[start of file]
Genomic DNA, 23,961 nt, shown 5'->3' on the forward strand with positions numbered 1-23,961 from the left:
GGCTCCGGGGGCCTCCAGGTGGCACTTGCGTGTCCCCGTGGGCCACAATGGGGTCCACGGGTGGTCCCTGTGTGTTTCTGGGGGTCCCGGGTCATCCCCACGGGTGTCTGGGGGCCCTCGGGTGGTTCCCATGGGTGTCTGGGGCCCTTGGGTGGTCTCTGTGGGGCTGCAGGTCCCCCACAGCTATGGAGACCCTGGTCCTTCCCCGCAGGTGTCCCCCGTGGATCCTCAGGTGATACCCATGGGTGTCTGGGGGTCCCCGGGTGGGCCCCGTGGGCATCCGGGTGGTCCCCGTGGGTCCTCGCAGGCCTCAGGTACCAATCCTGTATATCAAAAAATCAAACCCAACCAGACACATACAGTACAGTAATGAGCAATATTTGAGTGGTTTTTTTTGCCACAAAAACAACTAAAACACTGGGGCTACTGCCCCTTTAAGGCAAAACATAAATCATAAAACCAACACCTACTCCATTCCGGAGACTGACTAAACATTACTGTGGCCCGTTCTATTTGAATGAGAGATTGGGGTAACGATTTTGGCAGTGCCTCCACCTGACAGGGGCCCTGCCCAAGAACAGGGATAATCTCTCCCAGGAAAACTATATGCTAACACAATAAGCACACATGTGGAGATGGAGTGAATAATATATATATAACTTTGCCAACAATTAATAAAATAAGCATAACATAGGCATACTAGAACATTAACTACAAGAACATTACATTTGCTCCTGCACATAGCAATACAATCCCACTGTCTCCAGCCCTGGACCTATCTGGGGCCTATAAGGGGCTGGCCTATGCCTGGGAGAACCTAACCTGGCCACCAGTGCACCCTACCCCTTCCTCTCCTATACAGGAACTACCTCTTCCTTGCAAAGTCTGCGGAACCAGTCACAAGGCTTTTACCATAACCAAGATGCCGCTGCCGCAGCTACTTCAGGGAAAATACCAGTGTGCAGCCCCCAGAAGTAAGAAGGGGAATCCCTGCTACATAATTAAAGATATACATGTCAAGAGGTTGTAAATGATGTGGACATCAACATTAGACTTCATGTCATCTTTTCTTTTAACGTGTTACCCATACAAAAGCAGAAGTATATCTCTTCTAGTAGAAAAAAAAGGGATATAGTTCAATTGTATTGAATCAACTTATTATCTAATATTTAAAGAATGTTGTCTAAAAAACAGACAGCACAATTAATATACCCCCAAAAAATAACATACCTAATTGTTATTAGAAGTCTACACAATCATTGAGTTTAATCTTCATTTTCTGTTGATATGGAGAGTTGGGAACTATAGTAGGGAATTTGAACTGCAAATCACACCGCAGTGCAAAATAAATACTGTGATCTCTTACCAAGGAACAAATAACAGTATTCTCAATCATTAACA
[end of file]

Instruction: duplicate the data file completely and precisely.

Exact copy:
Genomic DNA, 23,961 nt, shown 5'->3' on the forward strand with positions numbered 1-23,961 from the left:
GGCTCCGGGGGCCTCCAGGTGGCACTTGCGTGTCCCCGTGGGCCACAATGGGGTCCACGGGTGGTCCCTGTGTGTTTCTGGGGGTCCCGGGTCATCCCCACGGGTGTCTGGGGGCCCTCGGGTGGTTCCCATGGGTGTCTGGGGCCCTTGGGTGGTCTCTGTGGGGCTGCAGGTCCCCCACAGCTATGGAGACCCTGGTCCTTCCCCGCAGGTGTCCCCCGTGGATCCTCAGGTGATACCCATGGGTGTCTGGGGGTCCCCGGGTGGGCCCCGTGGGCATCCGGGTGGTCCCCGTGGGTCCTCGCAGGCCTCAGGTACCAATCCTGTATATCAAAAAATCAAACCCAACCAGACACATACAGTACAGTAATGAGCAATATTTGAGTGGTTTTTTTTGCCACAAAAACAACTAAAACACTGGGGCTACTGCCCCTTTAAGGCAAAACATAAATCATAAAACCAACACCTACTCCATTCCGGAGACTGACTAAACATTACTGTGGCCCGTTCTATTTGAATGAGAGATTGGGGTAACGATTTTGGCAGTGCCTCCACCTGACAGGGGCCCTGCCCAAGAACAGGGATAATCTCTCCCAGGAAAACTATATGCTAACACAATAAGCACACATGTGGAGATGGAGTGAATAATATATATATAACTTTGCCAACAATTAATAAAATAAGCATAACATAGGCATACTAGAACATTAACTACAAGAACATTACATTTGCTCCTGCACATAGCAATACAATCCCACTGTCTCCAGCCCTGGACCTATCTGGGGCCTATAAGGGGCTGGCCTATGCCTGGGAGAACCTAACCTGGCCACCAGTGCACCCTACCCCTTCCTCTCCTATACAGGAACTACCTCTTCCTTGCAAAGTCTGCGGAACCAGTCACAAGGCTTTTACCATAACCAAGATGCCGCTGCCGCAGCTACTTCAGGGAAAATACCAGTGTGCAGCCCCCAGAAGTAAGAAGGGGAATCCCTGCTACATAATTAAAGATATACATGTCAAGAGGTTGTAAATGATGTGGACATCAACATTAGACTTCATGTCATCTTTTCTTTTAACGTGTTACCCATACAAAAGCAGAAGTATATCTCTTCTAGTAGAAAAAAAAGGGATATAGTTCAATTGTATTGAATCAACTTATTATCTAATATTTAAAGAATGTTGTCTAAAAAACAGACAGCACAATTAATATACCCCCAAAAAATAACATACCTAATTGTTATTAGAAGTCTACACAATCATTGAGTTTAATCTTCATTTTCTGTTGATATGGAGAGTTGGGAACTATAGTAGGGAATTTGAACTGCAAATCACACCGCAGTGCAAAATAAATACTGTGATCTCTTACCAAGGAACAAATAACAGTATTCTCAATCATTAACA